EAST LOS ANGELES, Calif. — In the Boyle Heights neighborhood of East Los Angeles, stands a newly constructed 53-unit affordable housing complex called Sol y Luna Apartments. The building will provide safe, secure housing for some of East LA’s lowest-income residents. To maintain long-term affordability, and ensure the building is protected from rising utility costs, the project includes solar photovoltaic and solar hot water systems designed and installed by Los Angeles-based solar company Promise Energy.

This $22 million dollar project is owned by affordable housing developer East Los Angeles Community Corp. (ELACC) and was designed by Silver Lake firm Birba Group Architects. Financed in part by low-income tax credits, Sol y Luna Apartments is certified at the Leadership in Energy and Environmental Design (LEED) Platinum level, and has installed efficiency measures including a graywater system along with the solar photovoltaic and solar hot water systems.

“The low-income and very low-income residents of Sol y Luna are very excited that their building is powered by clean, renewable energy,” said Maury Ruano, senior project manager at ELACC. “As affordable housing developers, sustainability is an important priority for ELACC, because these solar systems will save us money every year, and greatly reduce Sol y Luna’s overall energy consumption.”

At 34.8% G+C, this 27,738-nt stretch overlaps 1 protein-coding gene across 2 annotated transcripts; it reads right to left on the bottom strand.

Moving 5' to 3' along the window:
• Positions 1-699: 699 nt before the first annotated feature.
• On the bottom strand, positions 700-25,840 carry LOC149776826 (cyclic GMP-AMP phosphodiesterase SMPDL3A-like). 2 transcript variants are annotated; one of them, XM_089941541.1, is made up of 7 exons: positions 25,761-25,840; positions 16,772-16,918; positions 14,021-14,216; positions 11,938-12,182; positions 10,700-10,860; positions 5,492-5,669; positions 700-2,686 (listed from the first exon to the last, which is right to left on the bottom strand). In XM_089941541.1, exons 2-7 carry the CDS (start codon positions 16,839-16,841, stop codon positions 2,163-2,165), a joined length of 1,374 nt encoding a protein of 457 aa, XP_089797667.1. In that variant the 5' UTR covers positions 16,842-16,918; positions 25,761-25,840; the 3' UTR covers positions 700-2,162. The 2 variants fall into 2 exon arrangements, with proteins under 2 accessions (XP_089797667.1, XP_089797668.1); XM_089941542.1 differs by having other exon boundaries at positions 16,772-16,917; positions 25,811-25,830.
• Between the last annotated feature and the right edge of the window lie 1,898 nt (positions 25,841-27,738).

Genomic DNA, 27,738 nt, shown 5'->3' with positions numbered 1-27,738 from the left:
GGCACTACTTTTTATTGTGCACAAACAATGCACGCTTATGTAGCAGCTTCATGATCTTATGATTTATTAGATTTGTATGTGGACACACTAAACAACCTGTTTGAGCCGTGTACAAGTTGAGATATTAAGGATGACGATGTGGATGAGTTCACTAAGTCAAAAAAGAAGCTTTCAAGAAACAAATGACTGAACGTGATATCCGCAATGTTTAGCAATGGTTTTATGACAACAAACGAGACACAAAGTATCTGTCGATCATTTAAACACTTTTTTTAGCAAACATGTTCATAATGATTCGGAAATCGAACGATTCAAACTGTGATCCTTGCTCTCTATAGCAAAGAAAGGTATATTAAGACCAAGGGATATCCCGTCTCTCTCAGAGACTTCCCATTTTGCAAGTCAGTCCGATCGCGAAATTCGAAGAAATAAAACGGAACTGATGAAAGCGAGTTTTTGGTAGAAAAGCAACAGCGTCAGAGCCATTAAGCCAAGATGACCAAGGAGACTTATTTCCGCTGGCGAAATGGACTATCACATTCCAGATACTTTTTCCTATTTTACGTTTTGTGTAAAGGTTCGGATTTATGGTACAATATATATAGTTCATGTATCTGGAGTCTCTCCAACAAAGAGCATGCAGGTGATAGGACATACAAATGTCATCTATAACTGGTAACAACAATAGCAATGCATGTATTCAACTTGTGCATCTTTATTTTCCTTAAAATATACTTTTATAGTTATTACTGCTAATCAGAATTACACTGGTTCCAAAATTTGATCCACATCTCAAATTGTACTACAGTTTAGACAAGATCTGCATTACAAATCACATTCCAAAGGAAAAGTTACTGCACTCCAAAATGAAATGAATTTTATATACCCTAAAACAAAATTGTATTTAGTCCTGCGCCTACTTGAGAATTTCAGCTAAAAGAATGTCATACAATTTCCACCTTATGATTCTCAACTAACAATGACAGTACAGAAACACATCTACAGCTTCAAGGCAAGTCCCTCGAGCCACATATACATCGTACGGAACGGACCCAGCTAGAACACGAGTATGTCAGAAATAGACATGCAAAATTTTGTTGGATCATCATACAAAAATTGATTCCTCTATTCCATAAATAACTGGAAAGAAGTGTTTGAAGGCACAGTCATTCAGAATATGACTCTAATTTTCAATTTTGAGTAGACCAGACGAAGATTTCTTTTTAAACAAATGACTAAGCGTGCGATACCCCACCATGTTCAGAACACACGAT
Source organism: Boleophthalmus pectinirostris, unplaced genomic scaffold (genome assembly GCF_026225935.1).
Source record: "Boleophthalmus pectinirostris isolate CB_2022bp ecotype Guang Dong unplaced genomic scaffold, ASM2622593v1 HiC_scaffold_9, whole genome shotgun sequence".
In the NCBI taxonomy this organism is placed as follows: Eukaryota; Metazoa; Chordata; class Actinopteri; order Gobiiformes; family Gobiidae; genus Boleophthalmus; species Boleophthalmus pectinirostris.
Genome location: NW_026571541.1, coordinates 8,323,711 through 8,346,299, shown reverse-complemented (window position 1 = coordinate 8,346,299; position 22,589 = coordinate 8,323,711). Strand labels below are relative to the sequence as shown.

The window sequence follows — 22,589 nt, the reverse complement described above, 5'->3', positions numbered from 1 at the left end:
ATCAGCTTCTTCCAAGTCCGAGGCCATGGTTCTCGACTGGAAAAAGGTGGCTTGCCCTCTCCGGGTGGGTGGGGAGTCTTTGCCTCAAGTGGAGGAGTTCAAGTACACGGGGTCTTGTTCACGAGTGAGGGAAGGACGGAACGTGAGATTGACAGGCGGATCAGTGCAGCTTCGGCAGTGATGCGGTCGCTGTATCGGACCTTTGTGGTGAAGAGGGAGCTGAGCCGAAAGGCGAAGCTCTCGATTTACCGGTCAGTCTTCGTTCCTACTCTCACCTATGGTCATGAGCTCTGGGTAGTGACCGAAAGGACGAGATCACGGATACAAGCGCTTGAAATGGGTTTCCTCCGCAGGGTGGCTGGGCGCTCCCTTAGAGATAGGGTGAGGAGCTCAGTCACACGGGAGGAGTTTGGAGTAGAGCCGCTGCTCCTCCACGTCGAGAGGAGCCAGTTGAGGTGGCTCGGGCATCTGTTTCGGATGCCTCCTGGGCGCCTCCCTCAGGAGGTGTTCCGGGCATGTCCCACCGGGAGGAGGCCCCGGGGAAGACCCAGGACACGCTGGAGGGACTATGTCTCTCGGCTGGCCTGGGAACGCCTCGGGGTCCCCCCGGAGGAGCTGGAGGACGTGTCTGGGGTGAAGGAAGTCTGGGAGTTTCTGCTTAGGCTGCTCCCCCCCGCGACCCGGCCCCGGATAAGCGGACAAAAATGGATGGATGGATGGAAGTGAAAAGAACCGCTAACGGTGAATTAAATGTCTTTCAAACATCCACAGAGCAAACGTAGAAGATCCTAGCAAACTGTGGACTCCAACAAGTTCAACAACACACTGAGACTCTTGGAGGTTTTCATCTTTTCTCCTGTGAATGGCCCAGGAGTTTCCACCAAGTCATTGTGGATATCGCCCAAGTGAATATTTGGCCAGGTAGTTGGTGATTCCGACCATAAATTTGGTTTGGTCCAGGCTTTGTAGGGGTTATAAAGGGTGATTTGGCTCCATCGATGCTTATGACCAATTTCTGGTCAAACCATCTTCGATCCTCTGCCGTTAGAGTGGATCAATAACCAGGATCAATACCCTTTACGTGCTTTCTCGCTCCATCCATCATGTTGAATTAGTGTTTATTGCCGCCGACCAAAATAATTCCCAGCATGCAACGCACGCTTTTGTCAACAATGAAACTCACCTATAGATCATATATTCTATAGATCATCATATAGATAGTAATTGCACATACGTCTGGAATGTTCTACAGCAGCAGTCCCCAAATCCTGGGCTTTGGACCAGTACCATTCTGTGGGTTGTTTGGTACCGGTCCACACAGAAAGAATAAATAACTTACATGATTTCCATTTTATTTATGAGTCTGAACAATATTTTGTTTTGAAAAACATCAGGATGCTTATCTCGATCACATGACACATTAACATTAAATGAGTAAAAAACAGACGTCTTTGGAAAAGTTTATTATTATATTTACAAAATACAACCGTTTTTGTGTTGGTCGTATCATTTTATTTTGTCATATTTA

“Promise Energy also filed incentives for us for both solar systems, so in the long run the overall costs of the systems ended up being around $90,000 less than the full installation cost, not including the 30 percent Investment Tax Credit. That’s a lot of extra money back in our pocket we can put towards developing additional affordable housing communities like Sol y Luna for other low-income families and individuals,” Ruano said.

Promise Energy attended the recent grand opening of Sol y Luna, and gave rooftop solar tours to residents and attendees, showcasing the design of the 117-panel solar photovoltaic system and the 24-collector solar hot water system.

“The 35 kilowatt solar photovoltaic system will save the project over $10,000 in annual electric bills every year for the next 25 years or more, while the 24-collector solar water heating system will offset nearly 3,000 therms of natural gas annually,” said Jonas Villalba, vice president of project development at Promise Energy.

“In a city whose low-income population greatly exceeds the amount of available affordable housing, and with utility costs on the rise, we’re proud to work with organizations like ELACC to bring the economic benefits of affordable clean energy to those who need it the most,” said Adam Boucher, CEO of Promise Energy.

For more information, visit www.promiseenergy.com.

Publication date: 8/3/2015

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